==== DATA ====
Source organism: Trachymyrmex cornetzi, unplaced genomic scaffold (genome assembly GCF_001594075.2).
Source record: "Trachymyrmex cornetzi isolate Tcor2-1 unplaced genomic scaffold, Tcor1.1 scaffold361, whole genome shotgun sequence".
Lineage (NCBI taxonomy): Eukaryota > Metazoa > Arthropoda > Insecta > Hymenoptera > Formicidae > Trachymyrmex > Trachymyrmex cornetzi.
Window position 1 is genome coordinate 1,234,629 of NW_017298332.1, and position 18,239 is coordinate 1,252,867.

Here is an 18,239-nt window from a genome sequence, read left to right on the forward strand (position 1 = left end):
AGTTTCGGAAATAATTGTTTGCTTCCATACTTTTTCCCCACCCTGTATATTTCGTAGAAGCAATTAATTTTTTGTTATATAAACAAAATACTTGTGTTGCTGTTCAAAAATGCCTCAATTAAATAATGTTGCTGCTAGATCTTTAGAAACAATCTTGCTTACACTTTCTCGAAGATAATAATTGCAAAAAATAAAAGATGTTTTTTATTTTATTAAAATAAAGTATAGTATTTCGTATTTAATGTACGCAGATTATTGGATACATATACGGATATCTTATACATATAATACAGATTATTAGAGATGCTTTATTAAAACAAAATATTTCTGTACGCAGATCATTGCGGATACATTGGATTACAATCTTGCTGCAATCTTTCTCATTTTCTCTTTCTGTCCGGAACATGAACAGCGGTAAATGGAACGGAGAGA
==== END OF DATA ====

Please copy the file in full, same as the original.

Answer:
Source organism: Trachymyrmex cornetzi, unplaced genomic scaffold (genome assembly GCF_001594075.2).
Source record: "Trachymyrmex cornetzi isolate Tcor2-1 unplaced genomic scaffold, Tcor1.1 scaffold361, whole genome shotgun sequence".
Lineage (NCBI taxonomy): Eukaryota > Metazoa > Arthropoda > Insecta > Hymenoptera > Formicidae > Trachymyrmex > Trachymyrmex cornetzi.
Window position 1 is genome coordinate 1,234,629 of NW_017298332.1, and position 18,239 is coordinate 1,252,867.

Here is an 18,239-nt window from a genome sequence, read left to right on the forward strand (position 1 = left end):
AGTTTCGGAAATAATTGTTTGCTTCCATACTTTTTCCCCACCCTGTATATTTCGTAGAAGCAATTAATTTTTTGTTATATAAACAAAATACTTGTGTTGCTGTTCAAAAATGCCTCAATTAAATAATGTTGCTGCTAGATCTTTAGAAACAATCTTGCTTACACTTTCTCGAAGATAATAATTGCAAAAAATAAAAGATGTTTTTTATTTTATTAAAATAAAGTATAGTATTTCGTATTTAATGTACGCAGATTATTGGATACATATACGGATATCTTATACATATAATACAGATTATTAGAGATGCTTTATTAAAACAAAATATTTCTGTACGCAGATCATTGCGGATACATTGGATTACAATCTTGCTGCAATCTTTCTCATTTTCTCTTTCTGTCCGGAACATGAACAGCGGTAAATGGAACGGAGAGA